To track known issues in Windows 10 that Microsoft is aware of and actively resolving, you can use a Windows 10 Health Dashboard tool. Released on April 30th, 2019, Microsoft's Windows 10 Health Dashboard tracks the known issues in various versions of Windows 10, and even older versions such as Windows 7 and Windows 8.1. The Windows Health Dashboard is broken up into different sections based on the version of the operating system. This site allows Windows users to track the issues related to the feature update they currently have installed or are trying to install. For example, when the Windows 10 May 2020 Update was released, the operating system became Windows 10 version 2004. At the top of each section, Microsoft provides a brief message related to that version of Windows, including the status of the feature update's rollout and whether it is nearing the end of support. As you scroll further down the page, you will be shown the known issues being investigated, what cumulative update caused the problem, and when information about the issue was last updated. Finally, under each entry in the known issue list is a 'See details' link. When clicked on, this link will bring you to a more detailed description of the issue that may contain steps to resolving the issue. This detailed information will state if the issue has a 'compatibility hold' that would block a Windows user from upgrading to this new version of Windows.  We will discuss compatibility holds in the next section. As Microsoft releases new feature updates, they also tweak the operating system or add new security features. The changes could cause conflicts with hardware drivers, antivirus software, or other programs that worked fine in the previous version of Windows 10. These conflicts can cause Windows 10 not to start, have degraded performance, cause games not to work, or even cause a blue screen of death (BSOD) crash. When a known conflict occurs, and a Windows user is affected, Microsoft blocks that user from upgrading to the new version of Windows 10. This upgrade block is called a compatibility hold. As it is not always clear if your device is on a compatibility hold, Microsoft has started to notify users if they are blocked from upgrading. If you are are not being offered a new Windows 10 feature update or Windows is having problems after upgrading, the Windows Health Dashboard can be a useful tool. It is useful because the dashboard will display all the known issues that are causing a hold or problems in Windows, and offer guidance on how to resolve them. For example, using the Health Dashboard, we learn that NVIDIA drivers older than version 358.00 is causing a compatibility hold. Using this information, a blocked user can upgrade their NVIDIA graphics drivers to a newer version and see if that removes the hold. Another example was when Microsoft used the Health Dashboard to warn about a bug preventing the 'Reset this PC' feature from working correctly. Until the issue was fixed, Microsoft offered a workaround to get it working again. We have more complete details along with images posted on OUR FORUM.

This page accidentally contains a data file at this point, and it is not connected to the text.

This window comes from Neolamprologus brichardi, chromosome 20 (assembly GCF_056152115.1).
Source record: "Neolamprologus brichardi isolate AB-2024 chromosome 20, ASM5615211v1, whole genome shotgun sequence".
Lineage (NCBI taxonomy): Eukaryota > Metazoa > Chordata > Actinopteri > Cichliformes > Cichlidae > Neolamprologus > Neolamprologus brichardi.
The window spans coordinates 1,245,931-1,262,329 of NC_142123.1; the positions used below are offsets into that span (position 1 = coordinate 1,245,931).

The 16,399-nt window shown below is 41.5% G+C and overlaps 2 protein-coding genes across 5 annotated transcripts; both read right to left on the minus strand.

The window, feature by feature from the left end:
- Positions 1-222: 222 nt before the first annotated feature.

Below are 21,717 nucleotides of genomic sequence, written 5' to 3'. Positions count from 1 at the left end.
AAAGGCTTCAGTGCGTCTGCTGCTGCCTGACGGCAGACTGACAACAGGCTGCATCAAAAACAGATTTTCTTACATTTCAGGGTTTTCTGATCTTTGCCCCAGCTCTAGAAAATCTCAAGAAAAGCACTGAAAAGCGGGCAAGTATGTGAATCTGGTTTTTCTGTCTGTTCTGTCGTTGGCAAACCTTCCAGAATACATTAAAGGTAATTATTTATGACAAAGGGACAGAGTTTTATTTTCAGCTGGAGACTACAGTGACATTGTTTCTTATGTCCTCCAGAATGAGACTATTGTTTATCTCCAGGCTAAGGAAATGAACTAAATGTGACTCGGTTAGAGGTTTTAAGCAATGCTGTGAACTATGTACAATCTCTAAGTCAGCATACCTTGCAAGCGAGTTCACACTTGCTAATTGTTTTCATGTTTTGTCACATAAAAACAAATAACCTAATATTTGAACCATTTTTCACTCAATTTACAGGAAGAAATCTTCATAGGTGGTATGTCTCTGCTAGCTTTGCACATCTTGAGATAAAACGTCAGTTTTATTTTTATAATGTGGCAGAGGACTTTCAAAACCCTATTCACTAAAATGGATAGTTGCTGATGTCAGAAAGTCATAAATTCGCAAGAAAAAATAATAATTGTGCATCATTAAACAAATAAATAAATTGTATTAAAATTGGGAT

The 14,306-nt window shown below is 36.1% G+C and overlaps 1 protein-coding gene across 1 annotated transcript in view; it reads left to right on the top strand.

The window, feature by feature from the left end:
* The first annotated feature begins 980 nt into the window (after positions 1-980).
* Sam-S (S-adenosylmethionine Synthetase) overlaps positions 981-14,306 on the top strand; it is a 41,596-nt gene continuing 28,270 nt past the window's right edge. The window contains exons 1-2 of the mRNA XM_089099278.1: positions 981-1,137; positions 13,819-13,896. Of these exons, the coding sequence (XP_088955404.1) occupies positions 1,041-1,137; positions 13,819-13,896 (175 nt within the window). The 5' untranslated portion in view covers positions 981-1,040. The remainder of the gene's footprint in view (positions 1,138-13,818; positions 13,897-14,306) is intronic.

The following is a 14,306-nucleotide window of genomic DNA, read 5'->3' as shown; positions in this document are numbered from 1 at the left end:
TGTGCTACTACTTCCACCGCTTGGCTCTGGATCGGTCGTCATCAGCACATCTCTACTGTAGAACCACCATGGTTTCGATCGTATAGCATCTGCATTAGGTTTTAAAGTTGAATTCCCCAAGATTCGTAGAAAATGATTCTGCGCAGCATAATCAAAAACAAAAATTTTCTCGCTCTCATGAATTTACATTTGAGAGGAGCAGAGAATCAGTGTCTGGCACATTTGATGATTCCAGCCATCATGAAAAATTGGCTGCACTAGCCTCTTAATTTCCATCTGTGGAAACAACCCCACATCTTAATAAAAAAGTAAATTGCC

A newly uncovered form of ransomware is going after Windows and Linux systems in what appears to be a targeted campaign. Named Tycoon after references in the code, this ransomware has been active since December 2019 and looks to be the work of cybercriminals who are highly selective in their targeting. The malware also uses an uncommon deployment technique that helps stay hidden on compromised networks. The main targets of Tycoon are organizations in the education and software industries. Tycoon has been uncovered and detailed by researchers at BlackBerry working with security analysts at KPMG. It's an unusual form of ransomware because it's written in Java, deployed as a trojanized Java Runtime Environment, and is compiled in a Java image file (Jimage) to hide the malicious intentions. "These are both unique methods. Java is very seldom used to write endpoint malware because it requires the Java Runtime Environment to be able to run the code. Image files are rarely used for malware attacks," Eric Milam, VP for research and intelligence at BlackBerry, told ZDNet. "Attackers are shifting towards uncommon programming languages and obscure data formats. Here, the attackers did not need to obscure their code but were nonetheless successful in accomplishing their goals," he added. However, the first stage of Tycoon ransomware attacks is less uncommon, with the initial intrusion coming via insecure internet-facing RDP servers. This is a common attack vector for malware campaigns and it often exploits servers with weak or previously compromised passwords. Once inside the network, the attackers maintain persistence by using Image File Execution Options (IFEO) injection settings that more often provide developers with the ability to debug software. The attackers also use privileges to disable anti-malware software using ProcessHacker in order to stop the removal of their attack. "Ransomware can be implemented in high-level languages such as Java with no obfuscation and executed in unexpected ways," said Milam. After execution, the ransomware encrypts the network with files encrypted by Tycoon given extensions including .redrum, .grinch, and .thanos – and the attackers demand a ransom in exchange for the decryption key. The attackers ask for payment in bitcoin and claim the price depends on how quickly the victim gets in touch via email. Get better informed by visiting OUR FORUM.